On Figure 1, the point marked SS shows the 88 HRB (Rockwell B) hardness of 304 brushed stainless steel.[6] Point PE shows the hardness of typical porcelain enamel between 5 and 6 on the Mohs scale.[7]

Porcelain was run against stainless on the pencil hardness test. All enamels were off the scale and could not be scratched with the hardest 9H pencil. However, stainless could be scratched with a softer 5H pencil, which correlates with it being softer than enamel on Figure 1.

The abrasion resistance was evaluated using ASTM D 4060-95 Standard Test Method for Abrasion Resistance of Organic Coatings by the Taber Abraser. Panels were run for 2,000 cycles under the hardest CS-17 wheels with a 1-kg load, and the weight loss was measured. Data is shown in Figure 2.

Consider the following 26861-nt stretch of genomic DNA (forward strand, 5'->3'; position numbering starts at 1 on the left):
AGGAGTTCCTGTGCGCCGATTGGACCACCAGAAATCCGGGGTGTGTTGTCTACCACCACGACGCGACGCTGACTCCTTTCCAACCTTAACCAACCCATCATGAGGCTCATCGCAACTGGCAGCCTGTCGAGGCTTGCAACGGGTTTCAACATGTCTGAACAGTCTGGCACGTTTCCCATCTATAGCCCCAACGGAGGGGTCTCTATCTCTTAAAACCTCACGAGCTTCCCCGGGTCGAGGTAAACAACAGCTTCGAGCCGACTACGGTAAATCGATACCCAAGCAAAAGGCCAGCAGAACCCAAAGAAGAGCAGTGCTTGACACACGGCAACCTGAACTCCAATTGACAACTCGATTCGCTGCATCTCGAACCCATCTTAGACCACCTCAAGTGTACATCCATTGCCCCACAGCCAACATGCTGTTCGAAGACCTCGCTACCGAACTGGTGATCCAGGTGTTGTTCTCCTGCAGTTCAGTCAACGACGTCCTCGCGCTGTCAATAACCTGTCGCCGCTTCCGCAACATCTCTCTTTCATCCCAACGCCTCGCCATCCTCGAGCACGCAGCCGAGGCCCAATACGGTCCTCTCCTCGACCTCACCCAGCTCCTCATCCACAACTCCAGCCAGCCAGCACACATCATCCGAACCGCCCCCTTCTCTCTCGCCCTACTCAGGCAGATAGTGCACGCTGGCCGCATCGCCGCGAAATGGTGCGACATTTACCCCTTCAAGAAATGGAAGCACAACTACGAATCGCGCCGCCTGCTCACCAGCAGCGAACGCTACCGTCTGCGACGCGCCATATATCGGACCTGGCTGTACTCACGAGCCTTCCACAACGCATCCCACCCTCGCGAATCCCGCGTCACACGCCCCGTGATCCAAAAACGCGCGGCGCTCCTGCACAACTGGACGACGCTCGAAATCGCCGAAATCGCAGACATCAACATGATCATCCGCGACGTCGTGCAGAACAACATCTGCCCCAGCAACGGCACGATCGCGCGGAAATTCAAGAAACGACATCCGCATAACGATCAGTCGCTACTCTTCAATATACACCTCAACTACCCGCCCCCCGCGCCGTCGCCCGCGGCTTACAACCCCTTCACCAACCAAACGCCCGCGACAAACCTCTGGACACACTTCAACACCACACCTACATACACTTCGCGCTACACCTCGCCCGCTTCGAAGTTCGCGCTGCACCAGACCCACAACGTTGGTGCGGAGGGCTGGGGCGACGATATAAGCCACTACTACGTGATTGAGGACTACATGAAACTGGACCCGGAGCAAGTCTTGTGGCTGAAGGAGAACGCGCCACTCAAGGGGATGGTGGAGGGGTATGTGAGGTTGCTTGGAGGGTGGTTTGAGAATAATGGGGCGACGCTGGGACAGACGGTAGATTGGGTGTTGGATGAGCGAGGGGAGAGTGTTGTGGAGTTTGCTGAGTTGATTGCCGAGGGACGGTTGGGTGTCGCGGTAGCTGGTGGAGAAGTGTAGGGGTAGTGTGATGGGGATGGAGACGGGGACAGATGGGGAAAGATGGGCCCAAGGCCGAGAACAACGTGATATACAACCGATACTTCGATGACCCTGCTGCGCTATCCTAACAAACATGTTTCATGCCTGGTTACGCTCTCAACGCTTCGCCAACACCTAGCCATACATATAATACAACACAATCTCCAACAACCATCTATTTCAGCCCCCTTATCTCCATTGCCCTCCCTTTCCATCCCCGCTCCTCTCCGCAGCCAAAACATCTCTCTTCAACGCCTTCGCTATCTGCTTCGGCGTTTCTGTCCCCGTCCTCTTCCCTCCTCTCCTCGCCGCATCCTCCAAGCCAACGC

Figure 2 shows the weight loss of stainless steel is similar to enamels, but it does not show the effect of the difference in scratch resistance. Figure 3 shows that the stainless-steel abrasion panel on the left is visually more damaged than the dual-purpose ground coat panel on the right, which barely shows any indication of wear.

Chipping has been a serious issue for the enameling industry. During impact, stainless steel deforms, and possibly dents, but is not seriously compromised. However, the potential for the stainless to be scratched and visually altered permanently is high. For enamels, frit formulations and metal design principles to minimize the chance of chippage are well understood.[8] Furthermore, the porcelain enamel finish readily covers stamping defects and scratches in the metal, which would otherwise be causes of high-cost scrap for stainless steel.